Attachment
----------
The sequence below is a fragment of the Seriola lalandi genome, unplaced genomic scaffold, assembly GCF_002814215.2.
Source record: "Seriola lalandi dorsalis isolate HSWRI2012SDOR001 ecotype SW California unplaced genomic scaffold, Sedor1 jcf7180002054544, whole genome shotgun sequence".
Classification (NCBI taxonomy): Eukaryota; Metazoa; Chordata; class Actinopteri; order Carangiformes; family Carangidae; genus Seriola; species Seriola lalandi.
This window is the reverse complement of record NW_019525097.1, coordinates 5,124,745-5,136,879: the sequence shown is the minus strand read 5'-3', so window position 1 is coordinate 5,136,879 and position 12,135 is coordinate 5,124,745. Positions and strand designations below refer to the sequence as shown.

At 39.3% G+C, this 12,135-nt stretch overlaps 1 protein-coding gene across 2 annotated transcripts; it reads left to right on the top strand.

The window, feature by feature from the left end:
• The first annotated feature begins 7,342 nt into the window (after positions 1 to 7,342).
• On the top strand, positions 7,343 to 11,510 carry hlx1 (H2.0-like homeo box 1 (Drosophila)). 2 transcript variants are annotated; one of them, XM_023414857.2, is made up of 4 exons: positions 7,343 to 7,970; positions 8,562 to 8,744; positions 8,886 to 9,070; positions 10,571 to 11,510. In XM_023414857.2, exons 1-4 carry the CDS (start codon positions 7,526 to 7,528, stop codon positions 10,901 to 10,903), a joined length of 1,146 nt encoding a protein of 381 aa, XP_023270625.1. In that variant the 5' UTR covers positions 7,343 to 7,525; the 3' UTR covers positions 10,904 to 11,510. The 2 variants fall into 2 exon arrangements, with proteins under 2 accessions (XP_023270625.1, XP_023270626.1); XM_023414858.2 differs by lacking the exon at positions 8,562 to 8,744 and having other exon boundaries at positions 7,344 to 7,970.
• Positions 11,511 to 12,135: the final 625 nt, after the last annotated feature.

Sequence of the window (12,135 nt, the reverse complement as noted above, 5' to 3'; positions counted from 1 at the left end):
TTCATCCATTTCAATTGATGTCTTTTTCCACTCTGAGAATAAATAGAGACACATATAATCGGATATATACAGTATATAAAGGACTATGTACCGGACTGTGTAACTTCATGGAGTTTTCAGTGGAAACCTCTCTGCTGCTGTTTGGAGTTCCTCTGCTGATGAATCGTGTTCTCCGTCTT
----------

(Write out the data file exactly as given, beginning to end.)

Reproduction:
The sequence below is a fragment of the Seriola lalandi genome, unplaced genomic scaffold, assembly GCF_002814215.2.
Source record: "Seriola lalandi dorsalis isolate HSWRI2012SDOR001 ecotype SW California unplaced genomic scaffold, Sedor1 jcf7180002054544, whole genome shotgun sequence".
Classification (NCBI taxonomy): Eukaryota; Metazoa; Chordata; class Actinopteri; order Carangiformes; family Carangidae; genus Seriola; species Seriola lalandi.
This window is the reverse complement of record NW_019525097.1, coordinates 5,124,745-5,136,879: the sequence shown is the minus strand read 5'-3', so window position 1 is coordinate 5,136,879 and position 12,135 is coordinate 5,124,745. Positions and strand designations below refer to the sequence as shown.

At 39.3% G+C, this 12,135-nt stretch overlaps 1 protein-coding gene across 2 annotated transcripts; it reads left to right on the top strand.

The window, feature by feature from the left end:
• The first annotated feature begins 7,342 nt into the window (after positions 1 to 7,342).
• On the top strand, positions 7,343 to 11,510 carry hlx1 (H2.0-like homeo box 1 (Drosophila)). 2 transcript variants are annotated; one of them, XM_023414857.2, is made up of 4 exons: positions 7,343 to 7,970; positions 8,562 to 8,744; positions 8,886 to 9,070; positions 10,571 to 11,510. In XM_023414857.2, exons 1-4 carry the CDS (start codon positions 7,526 to 7,528, stop codon positions 10,901 to 10,903), a joined length of 1,146 nt encoding a protein of 381 aa, XP_023270625.1. In that variant the 5' UTR covers positions 7,343 to 7,525; the 3' UTR covers positions 10,904 to 11,510. The 2 variants fall into 2 exon arrangements, with proteins under 2 accessions (XP_023270625.1, XP_023270626.1); XM_023414858.2 differs by lacking the exon at positions 8,562 to 8,744 and having other exon boundaries at positions 7,344 to 7,970.
• Positions 11,511 to 12,135: the final 625 nt, after the last annotated feature.

Sequence of the window (12,135 nt, the reverse complement as noted above, 5' to 3'; positions counted from 1 at the left end):
TTCATCCATTTCAATTGATGTCTTTTTCCACTCTGAGAATAAATAGAGACACATATAATCGGATATATACAGTATATAAAGGACTATGTACCGGACTGTGTAACTTCATGGAGTTTTCAGTGGAAACCTCTCTGCTGCTGTTTGGAGTTCCTCTGCTGATGAATCGTGTTCTCCGTCTT